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Temperature Adjustments In The Northeast

September 28, 2014

By Paul Homewood 




I have been looking at Katharine Hayhoe’s Northeast Climate Assessment, and reviewing how much effect temperature adjustments have had on temperature trends.

David has claimed that the effect is slight, 0.01C/dec on the rate between 1970-2006.


This reminded me that I had originally posted on Hayhoe’s assessment back in December 2011, when I showed this NOAA graph of temperature trends in the Northeast.




The trend since 1911 was a pretty insignificant 0.07F/decade. This was, of course, based on the old Divisional dataset, which used raw temperature data.


We can compare this graph with the latest version, which is based on adjusted and homogenised data.




We find that the trend from 1911-2010 has jumped from 0.07F to 0.2F/decade. This certainly cannot be described as “slight”.

It is also apparent from the original graph that temperatures in the 1940’s & 50’s were similar to recent ones. Both periods coincide with the high points of the Atlantic Multidecadal Oscillation.






Whether the adjustments are right or wrong, Hayhoe based her assessment on the old unadjusted data, as that was all that was available at the time from NOAA. The Executive Summary of the Assessment begins:




Given that there had been little or no increase in temperatures over the period since the 1940’s, why would Hayhoe choose to use 1970 as her starting point?

And why would she conclude that the warming since the cold 1960’s and 70’s was “consistent with global warming”?

  1. September 28, 2014 3:33 pm

    Thanks, Paul.
    It seems like the NOAA temperatures for the NE of the USA have already passed a tipping point and are now runaways.
    In a couple of weeks the inhabitants will start wishing for some real global warming.

  2. Sceptical Sam permalink
    September 30, 2014 7:58 am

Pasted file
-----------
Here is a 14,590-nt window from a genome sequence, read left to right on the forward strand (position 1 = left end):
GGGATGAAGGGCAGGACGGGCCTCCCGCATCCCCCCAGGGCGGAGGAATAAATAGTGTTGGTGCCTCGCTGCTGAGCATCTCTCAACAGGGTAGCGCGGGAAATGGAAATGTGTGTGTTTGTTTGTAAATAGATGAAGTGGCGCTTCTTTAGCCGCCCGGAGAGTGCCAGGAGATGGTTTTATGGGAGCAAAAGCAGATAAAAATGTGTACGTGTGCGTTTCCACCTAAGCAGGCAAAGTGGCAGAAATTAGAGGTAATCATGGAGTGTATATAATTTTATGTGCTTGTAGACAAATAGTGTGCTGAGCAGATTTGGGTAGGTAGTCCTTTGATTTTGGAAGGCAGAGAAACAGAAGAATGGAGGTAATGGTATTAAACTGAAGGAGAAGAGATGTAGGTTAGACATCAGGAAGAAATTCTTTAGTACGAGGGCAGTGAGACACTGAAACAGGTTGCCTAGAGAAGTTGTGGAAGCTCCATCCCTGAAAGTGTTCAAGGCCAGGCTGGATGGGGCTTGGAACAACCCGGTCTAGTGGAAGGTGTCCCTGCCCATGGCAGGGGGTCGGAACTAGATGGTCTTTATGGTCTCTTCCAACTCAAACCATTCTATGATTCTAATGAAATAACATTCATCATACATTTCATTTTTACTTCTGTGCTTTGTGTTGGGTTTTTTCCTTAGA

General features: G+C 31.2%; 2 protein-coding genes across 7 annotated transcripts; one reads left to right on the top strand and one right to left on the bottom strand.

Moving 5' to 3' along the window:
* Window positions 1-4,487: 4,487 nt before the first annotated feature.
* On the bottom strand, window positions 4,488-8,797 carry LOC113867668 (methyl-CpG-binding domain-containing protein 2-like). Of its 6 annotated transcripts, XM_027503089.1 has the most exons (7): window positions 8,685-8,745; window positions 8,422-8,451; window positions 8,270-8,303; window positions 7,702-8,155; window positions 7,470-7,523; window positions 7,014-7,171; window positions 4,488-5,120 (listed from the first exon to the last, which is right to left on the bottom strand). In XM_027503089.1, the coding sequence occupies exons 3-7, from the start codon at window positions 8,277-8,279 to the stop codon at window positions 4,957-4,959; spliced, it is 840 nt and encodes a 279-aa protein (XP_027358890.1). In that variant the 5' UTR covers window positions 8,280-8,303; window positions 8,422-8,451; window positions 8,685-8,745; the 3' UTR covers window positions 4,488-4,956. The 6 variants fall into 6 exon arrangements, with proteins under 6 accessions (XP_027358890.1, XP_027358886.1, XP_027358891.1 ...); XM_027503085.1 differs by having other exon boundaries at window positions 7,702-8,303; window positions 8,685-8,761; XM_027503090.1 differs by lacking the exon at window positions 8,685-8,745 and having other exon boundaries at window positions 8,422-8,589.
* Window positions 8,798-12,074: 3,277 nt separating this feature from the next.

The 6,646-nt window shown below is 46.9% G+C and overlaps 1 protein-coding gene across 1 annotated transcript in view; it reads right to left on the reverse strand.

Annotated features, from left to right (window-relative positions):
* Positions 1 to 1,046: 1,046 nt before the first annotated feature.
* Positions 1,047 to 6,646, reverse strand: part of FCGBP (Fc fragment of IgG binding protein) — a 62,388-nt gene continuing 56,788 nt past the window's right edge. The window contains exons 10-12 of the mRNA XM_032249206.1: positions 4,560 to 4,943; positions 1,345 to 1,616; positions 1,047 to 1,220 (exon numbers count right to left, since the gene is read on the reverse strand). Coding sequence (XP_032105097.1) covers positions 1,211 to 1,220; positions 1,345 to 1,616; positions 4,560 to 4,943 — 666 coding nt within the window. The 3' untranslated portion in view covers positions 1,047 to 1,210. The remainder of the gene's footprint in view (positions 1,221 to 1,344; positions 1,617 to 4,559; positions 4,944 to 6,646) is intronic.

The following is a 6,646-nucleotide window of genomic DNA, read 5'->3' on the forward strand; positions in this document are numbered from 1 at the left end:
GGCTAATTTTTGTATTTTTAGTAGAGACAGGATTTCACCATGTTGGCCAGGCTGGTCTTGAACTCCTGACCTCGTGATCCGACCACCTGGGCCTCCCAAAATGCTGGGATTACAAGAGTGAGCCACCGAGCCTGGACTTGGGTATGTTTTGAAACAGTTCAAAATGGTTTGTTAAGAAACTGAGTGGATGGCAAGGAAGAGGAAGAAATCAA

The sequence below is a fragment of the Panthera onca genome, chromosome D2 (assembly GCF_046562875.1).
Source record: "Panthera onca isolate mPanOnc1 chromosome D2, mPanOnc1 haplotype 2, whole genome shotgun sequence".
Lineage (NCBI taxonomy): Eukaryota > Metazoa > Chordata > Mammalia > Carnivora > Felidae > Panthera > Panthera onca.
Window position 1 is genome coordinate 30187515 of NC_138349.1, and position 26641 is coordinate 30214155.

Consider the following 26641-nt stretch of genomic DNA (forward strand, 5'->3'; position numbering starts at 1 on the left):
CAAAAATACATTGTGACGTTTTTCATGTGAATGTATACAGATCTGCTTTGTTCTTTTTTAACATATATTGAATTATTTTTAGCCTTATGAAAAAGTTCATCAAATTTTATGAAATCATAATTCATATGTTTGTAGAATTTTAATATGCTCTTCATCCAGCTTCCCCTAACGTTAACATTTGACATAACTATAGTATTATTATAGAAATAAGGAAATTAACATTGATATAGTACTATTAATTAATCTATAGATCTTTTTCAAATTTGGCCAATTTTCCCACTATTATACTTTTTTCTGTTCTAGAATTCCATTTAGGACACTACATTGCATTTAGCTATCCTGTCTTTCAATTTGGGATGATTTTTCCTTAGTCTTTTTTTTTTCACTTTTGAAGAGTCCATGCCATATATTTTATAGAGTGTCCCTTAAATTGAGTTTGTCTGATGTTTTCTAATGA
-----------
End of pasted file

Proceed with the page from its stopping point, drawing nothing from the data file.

The answer to your first (rhetorical) question is:

    Because there was a new species of cherry developed in the 1970s; the “green cherry” (Prunus cerasus viridem). And it could only be picked by left-handed, union controlled, green cherry pluckers.

    The answer to you second (rhetorical) question is;

    Because Prunus cerasus viridem has a very unfortunate side-effect known as “green cherry plucker syndrome”; the symptoms of which comprise digging a hole the size of their head (not very big), kneeling down and placing their head in the hole. They tend to look for sandy soil for this activity. Hence the term: “head-in-the-sand”. Sometimes they are known as droops.

  3. Andy DC permalink
    April 1, 2016 9:40 pm

    I have lived near Washington, DC my entire life and very conscious of when various flowers bloom. I can remember, for example that as a kid in the 1950’s and 1960’s that forsythia commonly bloomed around St. Patrick’s Day. This year they bloomed about March 19th, last year, not until early April.

    They can play games and lie all they want about temperature records, but plants don’t lie and plants are saying that there has not been significant climate change for the last 60 years.

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